Crowdsolving is the idea that loosely connected people can come together to solve complex problems by working as an extended team.
If you’ve used the navigation app Waze, you already know crowdsolving. In Waze, drivers come together to outsmart traffic. With the tap of a few buttons, users report road closures, traffic accidents, construction, police presence, hazards, and more. Drivers see the traffic problems immediately, add their observations, and adjust their routes. Seemingly disconnected people come together to outsmart traffic. This is an example of crowdsolving.
Drawdown Georgia is bringing people together to reduce Georgia’s carbon footprint. It’s going to take an extended team of companies, cities, nonprofits, universities, policy makers, advocates, innovators, entrepreneurs, officials, and leaders across every mile of the state. And all that crowdsolving happens on Groopit.
Working as an extended team is different than working as a core team, just like being a member of an extended family is different than being a member of your core family. In an extended team, there are countless independent and dependent decision-makers. They work in different locations, organizations, industries, on different solutions, and with different areas of expertise. People step up in unpredictable ways and at unpredictable times. Their work is fluid, complex, and not governed by any single hierarchy.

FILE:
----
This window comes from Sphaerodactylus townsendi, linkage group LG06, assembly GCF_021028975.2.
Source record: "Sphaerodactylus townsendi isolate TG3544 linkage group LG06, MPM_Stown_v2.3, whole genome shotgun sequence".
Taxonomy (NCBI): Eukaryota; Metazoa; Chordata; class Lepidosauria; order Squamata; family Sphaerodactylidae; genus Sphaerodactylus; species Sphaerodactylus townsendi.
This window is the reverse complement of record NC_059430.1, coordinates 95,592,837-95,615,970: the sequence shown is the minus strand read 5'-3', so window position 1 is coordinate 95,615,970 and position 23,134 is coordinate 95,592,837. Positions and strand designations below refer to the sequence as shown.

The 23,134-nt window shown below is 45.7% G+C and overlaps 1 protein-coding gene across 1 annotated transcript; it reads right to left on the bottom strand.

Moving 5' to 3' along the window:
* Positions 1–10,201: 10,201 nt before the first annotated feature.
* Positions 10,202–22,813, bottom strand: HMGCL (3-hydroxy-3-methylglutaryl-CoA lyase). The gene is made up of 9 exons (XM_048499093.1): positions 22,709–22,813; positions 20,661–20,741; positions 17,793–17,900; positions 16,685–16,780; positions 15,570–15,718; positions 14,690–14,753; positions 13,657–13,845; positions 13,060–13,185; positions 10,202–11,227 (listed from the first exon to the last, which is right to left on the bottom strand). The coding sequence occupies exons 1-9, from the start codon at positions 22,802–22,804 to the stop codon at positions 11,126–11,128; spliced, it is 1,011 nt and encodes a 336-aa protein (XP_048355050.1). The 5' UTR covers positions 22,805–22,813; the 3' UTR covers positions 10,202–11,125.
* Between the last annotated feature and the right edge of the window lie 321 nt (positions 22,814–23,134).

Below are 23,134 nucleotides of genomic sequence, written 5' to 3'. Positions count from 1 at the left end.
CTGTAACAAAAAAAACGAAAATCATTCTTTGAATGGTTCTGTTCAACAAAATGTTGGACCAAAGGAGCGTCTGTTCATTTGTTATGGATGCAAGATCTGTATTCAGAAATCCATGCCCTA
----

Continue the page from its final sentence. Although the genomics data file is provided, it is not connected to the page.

Crowdsolving is what allows Georgians to work as an extended team. So how does it work? Let me return to the Waze example and explain it.
In Waze, drivers report traffic congestion, accidents, and hazards every time they happen. With Drawdown Georgia, crowdsolvers report CO2 reducing projects, people, challenges, progress, and impact.
Projects: If you’re working on a project – big or small – that will reduce CO2 emissions, report it so we can see it as part of the big picture.
People: If you or your organization are committed to reducing CO2, report it to become part of the extended team.
Challenges: If you encounter a challenge, report it so the extended team can learn and offer support.
Progress: If your project is progressing, share photos and updates so Georgians can measure collective progress.
Impact: If you find a solution, a best practice, or get results, report it.
In Waze, drivers do not write long emails and figure out who needs to know the information. They contribute data with a few quick taps. With Drawdown Georgia, crowdsolvers do the same using their mobile phone and joining us on Groopit.
In Waze, drivers do not contribute information into a big black hole or wait for weekly summaries to know what’s happening; they see what’s happening immediately. In the Drawdown Georgia Groopit, crowdsolvers see reports as they are made so they are always in the know.
With this crowdsolving approach, Georgians across every mile of the state can work together as an extended team to reduce CO2 emissions.
We Can’t Afford to Fail: Extended Teams Must Work Together Now More Than Ever
We find ourselves in a world facing complex problems and people with unprecedented determination to solve them. More than ever before, getting results requires the efforts of an extended team working together. Groopit is on a mission to help those teams accomplish great things. We are thrilled to power crowdsolving for Drawdown Georgia and are looking forward to the journey ahead.